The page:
Long before the #MeToo movement, audiences were perplexed by Stella, the younger sister in Tennessee Williams’ “A Streetcar Named Desire.” (Yes, that Stella, memorialized in one of the most famous lines in theater history.) Why, a viewer might ask, would Stella put up with her domineering husband, Stanley, whose misogynistic impulses are magnified when he drinks? Stanley can be aggressive and volatile. He considers himself “king” of his household. He sometimes belittles Stella.
And, worst of all, he beats her.
Yet she stays with him. Why?
In the carefully crafted and emotionally potent new Fresno State production of “Streetcar,” which runs through Saturday, May 12, I found myself wrapped up in this question more than ever. Much of the reason, I realize, has to do with the times in which we’re living. Issues of sexual harassment and assault seem ubiquitous these days. Plot points that would have sailed smoothly by audiences in the 1960s, say, can feel jarring to contemporary viewers. “Streetcar” might be a fiercely period piece, steeped in the societal attitudes and expectations of the 1940s, but you can’t help but view it through a lens of today.
Journalism students cover the production in an in-depth special report
Fresno State’s production of “A Streetcar Named Desire” opens today (Friday, May 4) and continues through May 12. Normally I’d offer one preview story to my readers.
Today I’m giving you eight.
They aren’t written by me but by students in my Fresno State journalism class (MCJ 104). For our final group project, they each picked a different aspect of the production to write about. Director Kathleen McKinley, promotions guru Miguel Gastelum and various members of the cast and creative team graciously offered their time and assistance. The result is an in-depth report.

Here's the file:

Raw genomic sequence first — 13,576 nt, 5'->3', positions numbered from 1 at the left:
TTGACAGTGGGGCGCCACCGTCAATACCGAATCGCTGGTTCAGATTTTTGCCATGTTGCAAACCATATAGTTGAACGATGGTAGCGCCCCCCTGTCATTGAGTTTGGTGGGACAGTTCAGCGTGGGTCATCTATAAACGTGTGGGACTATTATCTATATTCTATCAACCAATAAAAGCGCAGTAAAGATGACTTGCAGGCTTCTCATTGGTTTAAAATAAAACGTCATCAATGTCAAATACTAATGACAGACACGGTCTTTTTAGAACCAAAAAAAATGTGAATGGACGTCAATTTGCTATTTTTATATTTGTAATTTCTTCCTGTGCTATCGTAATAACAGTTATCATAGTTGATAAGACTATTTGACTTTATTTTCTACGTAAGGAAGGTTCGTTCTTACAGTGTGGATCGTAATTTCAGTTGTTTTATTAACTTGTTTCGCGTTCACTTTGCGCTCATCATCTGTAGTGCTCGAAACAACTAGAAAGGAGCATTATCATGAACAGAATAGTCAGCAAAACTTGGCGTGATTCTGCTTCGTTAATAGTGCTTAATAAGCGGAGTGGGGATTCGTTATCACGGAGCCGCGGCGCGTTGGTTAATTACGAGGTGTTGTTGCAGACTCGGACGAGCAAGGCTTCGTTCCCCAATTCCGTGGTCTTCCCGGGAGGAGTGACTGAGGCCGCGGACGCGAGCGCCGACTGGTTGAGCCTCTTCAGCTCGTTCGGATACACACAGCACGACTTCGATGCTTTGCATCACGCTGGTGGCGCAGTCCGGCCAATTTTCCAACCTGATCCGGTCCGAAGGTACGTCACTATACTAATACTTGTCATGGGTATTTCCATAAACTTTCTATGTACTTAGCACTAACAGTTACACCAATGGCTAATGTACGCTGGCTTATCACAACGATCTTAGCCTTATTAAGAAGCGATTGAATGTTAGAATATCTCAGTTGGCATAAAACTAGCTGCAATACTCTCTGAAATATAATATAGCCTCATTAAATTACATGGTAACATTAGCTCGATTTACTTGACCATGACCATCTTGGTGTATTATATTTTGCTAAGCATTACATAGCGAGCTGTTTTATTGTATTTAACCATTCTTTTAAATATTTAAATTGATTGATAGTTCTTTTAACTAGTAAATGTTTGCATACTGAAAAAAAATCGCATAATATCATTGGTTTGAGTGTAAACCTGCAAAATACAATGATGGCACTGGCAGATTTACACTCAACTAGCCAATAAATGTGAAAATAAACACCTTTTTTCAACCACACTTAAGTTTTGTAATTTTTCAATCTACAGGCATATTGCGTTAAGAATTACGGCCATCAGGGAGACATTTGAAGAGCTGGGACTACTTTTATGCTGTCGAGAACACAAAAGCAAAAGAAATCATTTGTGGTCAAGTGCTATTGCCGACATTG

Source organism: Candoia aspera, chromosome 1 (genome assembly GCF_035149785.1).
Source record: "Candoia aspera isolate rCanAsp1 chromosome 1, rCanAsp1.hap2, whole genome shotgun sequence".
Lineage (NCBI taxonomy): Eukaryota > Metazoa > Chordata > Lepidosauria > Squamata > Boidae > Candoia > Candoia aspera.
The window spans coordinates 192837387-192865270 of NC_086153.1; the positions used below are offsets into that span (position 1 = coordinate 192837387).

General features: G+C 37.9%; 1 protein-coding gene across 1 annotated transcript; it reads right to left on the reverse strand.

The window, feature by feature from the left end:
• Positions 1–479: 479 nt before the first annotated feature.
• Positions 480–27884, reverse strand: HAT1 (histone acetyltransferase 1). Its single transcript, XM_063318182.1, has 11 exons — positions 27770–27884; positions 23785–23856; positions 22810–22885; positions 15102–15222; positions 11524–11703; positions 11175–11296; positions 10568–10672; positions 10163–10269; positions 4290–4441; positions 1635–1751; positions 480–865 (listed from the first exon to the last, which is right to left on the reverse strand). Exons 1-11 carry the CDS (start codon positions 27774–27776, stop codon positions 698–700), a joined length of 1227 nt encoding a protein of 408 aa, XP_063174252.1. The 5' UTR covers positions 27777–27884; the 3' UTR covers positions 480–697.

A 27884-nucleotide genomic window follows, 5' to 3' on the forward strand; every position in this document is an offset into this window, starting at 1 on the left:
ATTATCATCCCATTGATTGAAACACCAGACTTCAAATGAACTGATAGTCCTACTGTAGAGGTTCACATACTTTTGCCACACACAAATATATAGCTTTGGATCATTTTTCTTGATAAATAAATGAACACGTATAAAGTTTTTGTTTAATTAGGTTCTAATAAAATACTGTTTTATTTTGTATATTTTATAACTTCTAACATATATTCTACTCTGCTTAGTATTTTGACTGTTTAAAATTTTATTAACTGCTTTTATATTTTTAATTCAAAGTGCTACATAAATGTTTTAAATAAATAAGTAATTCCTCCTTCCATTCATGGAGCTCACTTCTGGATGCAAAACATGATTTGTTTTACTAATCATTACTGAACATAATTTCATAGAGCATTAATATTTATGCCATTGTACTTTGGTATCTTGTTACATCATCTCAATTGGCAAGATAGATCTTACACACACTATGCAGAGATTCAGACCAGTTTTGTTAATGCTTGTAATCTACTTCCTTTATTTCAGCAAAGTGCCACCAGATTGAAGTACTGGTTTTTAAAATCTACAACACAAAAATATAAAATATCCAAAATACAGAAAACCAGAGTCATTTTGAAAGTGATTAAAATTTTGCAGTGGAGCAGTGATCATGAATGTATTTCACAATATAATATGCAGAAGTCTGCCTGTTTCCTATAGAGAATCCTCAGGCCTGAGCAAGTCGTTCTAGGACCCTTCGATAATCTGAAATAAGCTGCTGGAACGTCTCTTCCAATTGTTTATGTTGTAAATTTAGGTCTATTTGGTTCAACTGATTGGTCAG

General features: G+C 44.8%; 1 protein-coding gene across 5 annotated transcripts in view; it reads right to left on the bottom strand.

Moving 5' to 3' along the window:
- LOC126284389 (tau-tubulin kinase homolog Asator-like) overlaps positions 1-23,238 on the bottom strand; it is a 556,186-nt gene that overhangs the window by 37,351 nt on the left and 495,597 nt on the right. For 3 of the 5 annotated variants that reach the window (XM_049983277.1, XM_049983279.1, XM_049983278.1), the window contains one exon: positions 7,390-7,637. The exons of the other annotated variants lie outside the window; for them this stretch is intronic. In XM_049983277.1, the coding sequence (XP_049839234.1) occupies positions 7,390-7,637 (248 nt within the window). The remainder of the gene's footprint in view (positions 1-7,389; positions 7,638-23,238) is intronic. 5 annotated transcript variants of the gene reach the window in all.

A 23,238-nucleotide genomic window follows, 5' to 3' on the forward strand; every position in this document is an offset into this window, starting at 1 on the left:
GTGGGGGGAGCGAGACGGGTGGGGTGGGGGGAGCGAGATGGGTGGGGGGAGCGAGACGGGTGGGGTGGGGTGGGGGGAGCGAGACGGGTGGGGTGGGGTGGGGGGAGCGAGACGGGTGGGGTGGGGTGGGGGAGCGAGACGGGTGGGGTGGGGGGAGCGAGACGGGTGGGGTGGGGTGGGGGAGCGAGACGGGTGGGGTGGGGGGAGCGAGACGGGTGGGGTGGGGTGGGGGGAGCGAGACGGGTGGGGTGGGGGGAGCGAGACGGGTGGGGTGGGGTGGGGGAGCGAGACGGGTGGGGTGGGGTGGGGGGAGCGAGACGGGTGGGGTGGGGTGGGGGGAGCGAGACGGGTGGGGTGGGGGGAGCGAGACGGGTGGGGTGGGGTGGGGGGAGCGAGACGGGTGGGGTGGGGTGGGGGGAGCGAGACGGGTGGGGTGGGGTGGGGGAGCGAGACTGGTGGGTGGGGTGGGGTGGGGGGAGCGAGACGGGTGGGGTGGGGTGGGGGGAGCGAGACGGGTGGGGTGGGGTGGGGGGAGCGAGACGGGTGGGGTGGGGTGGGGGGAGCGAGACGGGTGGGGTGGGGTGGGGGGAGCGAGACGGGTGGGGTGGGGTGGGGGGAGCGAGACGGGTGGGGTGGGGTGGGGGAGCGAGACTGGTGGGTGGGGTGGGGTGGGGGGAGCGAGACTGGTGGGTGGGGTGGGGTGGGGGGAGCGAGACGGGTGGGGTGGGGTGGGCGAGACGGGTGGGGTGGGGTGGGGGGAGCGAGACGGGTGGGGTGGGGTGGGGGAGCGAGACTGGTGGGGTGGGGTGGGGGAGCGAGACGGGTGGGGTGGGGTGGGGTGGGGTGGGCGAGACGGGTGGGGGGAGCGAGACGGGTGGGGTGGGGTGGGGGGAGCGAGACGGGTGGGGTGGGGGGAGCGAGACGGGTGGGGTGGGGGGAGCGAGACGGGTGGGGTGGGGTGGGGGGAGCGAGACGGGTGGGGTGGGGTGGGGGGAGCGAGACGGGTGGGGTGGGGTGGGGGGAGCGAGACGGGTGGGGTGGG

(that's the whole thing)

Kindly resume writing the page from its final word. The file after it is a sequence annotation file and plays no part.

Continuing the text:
We went through every step of the editing and reporting process: brainstorming ideas; coming up with a story budget; editorial conferences and coaching; arranging interviews and visuals; peer editing; writing headlines and captions; and designing a standalone website that will continue, as far as I know, until the end of time (or until WordPress turns it off).
It’s our most ambitious episode of “The Munro Review” yet! The May edition features three guest segments, including a musical song-and-dance number. (Not by me. Although that would have been a sight.)
Here’s what you can catch in this chock-full episode:
♦ Kathleen McKinley, director of the new Fresno State production of “A Streetcar Named Desire,” fills us in on this ambitious and cutting-edge experience, which opens Friday, May 4. She’s joined by William Ramirez, a student in my Fresno State journalism class, who drops in to talk about our special class project covering “Streetcar” from a number of story angles. (It’ll be unveiled later this week.)
“The Crucible,” of course, is Arthur Miller’s 1953 classic play about the Salem witchcraft trials, but it can also be read as a searing allegory about McCarthyism or more generally mass hysteria in times of political unrest. The new production is set in a post-World War II small town that “feels eerily close to our own.”
Noted pianist (and MacArthur ‘Genius’ Fellow) performs with Keyboard Concerts and the Fresno State Symphony Orchestra
When you have an artist with the prestige and virtuosity of pianist Jeremy Denk come to town, why not double the impact? That was the thinking of Keyboard Concerts and the Fresno State Symphony Orchestra, which are both putting the spotlight on Denk in separate concerts this weekend.
Denk is a winner of a MacArthur “Genius” Fellowship, the Avery Fisher Prize, and Musical America’s Instrumentalist of the Year award. He’s written for The New Yorker magazine and has a popular blog. His musical collaborators have included Joshua Bell and Steven Isserliss, and his recordings have reached No. 1 on Billboard’s Classical Chart.
How is Fresno lucky enough to have not one but two Denk performances?
Andreas Werz, artistic director of Keyboard Concerts, explains that the timing was fortuitous.